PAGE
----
He described it as the funeral from hell. I can truthfully say that I’ve never witnessed or been a part of that kind of experience. I’ve heard horror stories of things that happen at funerals, but I have no first hand knowledge. All I’ve got to say about the preacher who shared his story is that he remained amazingly calm through what could have been a very unsettling set of circumstances.
The only positive thing he said about the funeral is that it was one of those occasions where the only appropriate thing to share was to brag about God. There was simply nothing about the departed that seemed worthy of highlighting or bringing to anyone’s attention.
As was his custom, the pastor entered the chapel area at the funeral home from the side door. From his vantage point, he did not have a view of the front side of the casket, but he could see folks as they entered the chapel. He didn’t know much about the young man who died apart from the fact that his death was an act of suicide.
One of the things that he immediately found a little troublesome was the number of people who entered the chapel area, sat down briefly, looked up at the casket and then stood and walked out the door. The alarm bells were going off in his head, but he didn’t yet have enough information to have any sense of cause and effect.
If yours were the belief that the preacher is the guy orchestrating the order of service at a funeral, you’d be wrong. Generally, the pastor has some idea of the order of activities, but not always. First up was the brother of the departed. He raised his filled glass to propose a toast to his brother. “How the ‘@#$%#’ am I supposed to get through this without this (referring to the contents of the glass)? He then gulped it down.
You can imagine what the preacher was thinking? Actually, you probably can’t. He was experiencing some level of empathy for the brother dealing with his grief in the only manner he knew. Obviously if it provided any relief it was only temporary.
Before the program moved farther, someone from the second row started stomping his feet and verbally invited the crowd of other members from their motorcycle club to do the same. Collectively they joined in a chant in honor of the departed. By now, the preacher was feeling a little anxious (very anxious is probably more descriptive.) As people stomped their feet, clapped their hands and chanted, the noise level grew louder and louder. This was proving to be a disaster. In this kind of environment it would be easy to totally lose control of the crowd. Yet, when the chant was over, order was restored.
Next up was a pictorial overview of the young man’s life. Normally, you don’t expect that in the midst of the funeral service, but maybe so. However, there was a troubling aspect to the pictorial representation. It was then that the preacher remembered he didn’t share with me the full back story. Allegedly the young man killed himself because he was caught cheating on his wife. Since she was still his wife, she was the one responsible for the funeral service.
You’ve probably heard the expression: “There is nothing like a woman scorned.” Trust me that could have been a contributing factor to the preacher’s perception that this was a funeral from hell. Toward the end of the pictorial presentation of the young man’s life, there were a number of pictures of him with his arm around a woman. “Busted!” They were not pictures of the man and his wife”. However, the two of them looked, shall we say: “Quite cozy?” Reportedly, the primary reason the man took his own life was that he was caught cheating on his wife.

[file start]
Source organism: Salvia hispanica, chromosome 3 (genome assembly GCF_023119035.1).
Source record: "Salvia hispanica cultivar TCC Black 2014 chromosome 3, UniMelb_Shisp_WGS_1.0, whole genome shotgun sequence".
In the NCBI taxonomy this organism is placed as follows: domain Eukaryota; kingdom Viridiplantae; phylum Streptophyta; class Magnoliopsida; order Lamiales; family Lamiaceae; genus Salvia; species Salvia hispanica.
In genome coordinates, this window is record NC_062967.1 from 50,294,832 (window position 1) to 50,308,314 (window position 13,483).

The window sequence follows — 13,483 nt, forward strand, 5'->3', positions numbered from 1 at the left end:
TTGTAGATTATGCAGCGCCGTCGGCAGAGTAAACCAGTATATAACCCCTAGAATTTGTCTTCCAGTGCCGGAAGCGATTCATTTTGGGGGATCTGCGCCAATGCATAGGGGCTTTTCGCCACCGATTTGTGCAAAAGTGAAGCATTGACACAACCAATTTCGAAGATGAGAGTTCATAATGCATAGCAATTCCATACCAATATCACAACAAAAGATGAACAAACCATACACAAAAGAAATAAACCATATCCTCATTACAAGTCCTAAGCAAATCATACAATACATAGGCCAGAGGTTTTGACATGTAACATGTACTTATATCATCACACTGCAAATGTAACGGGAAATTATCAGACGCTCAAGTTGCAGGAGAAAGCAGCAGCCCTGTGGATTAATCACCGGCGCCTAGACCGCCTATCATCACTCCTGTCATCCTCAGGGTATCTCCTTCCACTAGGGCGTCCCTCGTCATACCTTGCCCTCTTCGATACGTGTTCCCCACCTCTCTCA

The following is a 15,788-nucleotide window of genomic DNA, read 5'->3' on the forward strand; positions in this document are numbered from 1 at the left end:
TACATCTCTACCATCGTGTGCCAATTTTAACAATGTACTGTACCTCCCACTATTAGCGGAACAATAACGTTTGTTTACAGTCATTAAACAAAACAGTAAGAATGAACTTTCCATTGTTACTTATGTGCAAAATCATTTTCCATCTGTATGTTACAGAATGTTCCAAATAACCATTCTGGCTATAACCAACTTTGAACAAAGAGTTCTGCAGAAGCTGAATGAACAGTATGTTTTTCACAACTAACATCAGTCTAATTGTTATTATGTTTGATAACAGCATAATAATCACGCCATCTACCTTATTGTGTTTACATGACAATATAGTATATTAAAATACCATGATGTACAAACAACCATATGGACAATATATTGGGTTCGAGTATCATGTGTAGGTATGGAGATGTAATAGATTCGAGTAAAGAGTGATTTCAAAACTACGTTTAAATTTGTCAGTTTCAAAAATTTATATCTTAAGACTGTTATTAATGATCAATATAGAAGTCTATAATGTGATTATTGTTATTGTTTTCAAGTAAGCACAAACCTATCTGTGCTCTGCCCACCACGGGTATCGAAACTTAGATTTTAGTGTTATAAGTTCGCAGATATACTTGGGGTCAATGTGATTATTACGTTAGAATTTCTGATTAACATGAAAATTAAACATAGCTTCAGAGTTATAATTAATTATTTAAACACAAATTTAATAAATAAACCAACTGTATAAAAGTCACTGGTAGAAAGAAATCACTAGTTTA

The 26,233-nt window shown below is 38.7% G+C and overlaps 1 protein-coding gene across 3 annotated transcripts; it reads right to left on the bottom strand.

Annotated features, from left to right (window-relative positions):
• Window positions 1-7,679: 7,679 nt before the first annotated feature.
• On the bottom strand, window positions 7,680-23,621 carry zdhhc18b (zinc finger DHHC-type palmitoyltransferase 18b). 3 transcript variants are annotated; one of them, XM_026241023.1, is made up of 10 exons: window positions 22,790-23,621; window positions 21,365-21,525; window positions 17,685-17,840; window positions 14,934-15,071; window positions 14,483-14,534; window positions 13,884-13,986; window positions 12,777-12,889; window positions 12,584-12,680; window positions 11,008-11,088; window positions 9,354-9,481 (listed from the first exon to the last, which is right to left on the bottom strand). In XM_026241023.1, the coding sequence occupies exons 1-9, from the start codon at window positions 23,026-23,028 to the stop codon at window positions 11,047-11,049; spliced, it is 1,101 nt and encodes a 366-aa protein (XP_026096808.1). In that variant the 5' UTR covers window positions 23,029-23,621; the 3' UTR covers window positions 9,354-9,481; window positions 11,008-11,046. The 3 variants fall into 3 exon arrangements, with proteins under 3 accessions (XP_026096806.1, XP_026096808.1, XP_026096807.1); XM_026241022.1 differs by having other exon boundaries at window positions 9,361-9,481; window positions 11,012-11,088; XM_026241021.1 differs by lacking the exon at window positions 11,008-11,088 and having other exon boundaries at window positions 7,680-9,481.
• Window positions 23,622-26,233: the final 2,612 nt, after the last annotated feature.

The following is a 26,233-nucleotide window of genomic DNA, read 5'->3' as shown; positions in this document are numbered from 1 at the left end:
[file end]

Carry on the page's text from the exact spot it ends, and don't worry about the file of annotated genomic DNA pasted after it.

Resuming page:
I’m not the sharpest Crayola in the box, but I wasn’t buying it. I’ve watched too many episodes of Cannon P.I. on CBS when I was much younger. Do you remember him? Frank Cannon was a detective with the Los Angeles Police Department. However, he retired after the deaths of his wife and son in a car accident. He later became a private investigator. The cause of death of Cannon’s wife and child was not clear through the first four seasons of the show. The first episode of the fifth and final season of the series revolves around Cannon’s investigation of the deaths, and he finally finds out why they were killed.
I turned to the preacher and said: “Problem solved. This was not a suicide. This was murder and the scorned wife got away with it.” That makes a lot more sense than his being overwhelmed with regret. Trust me, he wasn’t that kind of guy.
At the close of the service, the preacher stepped around to the front of the casket to greet or offer support to folks as they walked passed the casket. It was then that the dots connected in his head. The “Harley Davidson” casket had the words: “Final Farwell” painted across the front. Actually, “Final Farwell” isn’t the two words that were written. The message did include two words. You can only imagine. Actually, I hope you can’t imagine, but the two words were not for a family friendly audience.
By this point in the preacher’s story, I had to admit. It really was the funeral from hell. But wait, there is more to his story. When they got to the cemetery one other surprise awaited the preacher. Instead of starting the committal portion of the service in a timely fashion, there was one other surprise in store. The director of the funeral home said: “This is going to be a little different. The folks on motorcycles want to spin out around the grave and sling dirt into the opening. The preacher handled it well. He turned to the funeral director and said: “I’m done” and walked away.
I guess you’ve got to know when to hold them, know when to fold them and know when to walk away. It is a sad story. The preacher was right, it was the funeral from hell.
All My Best!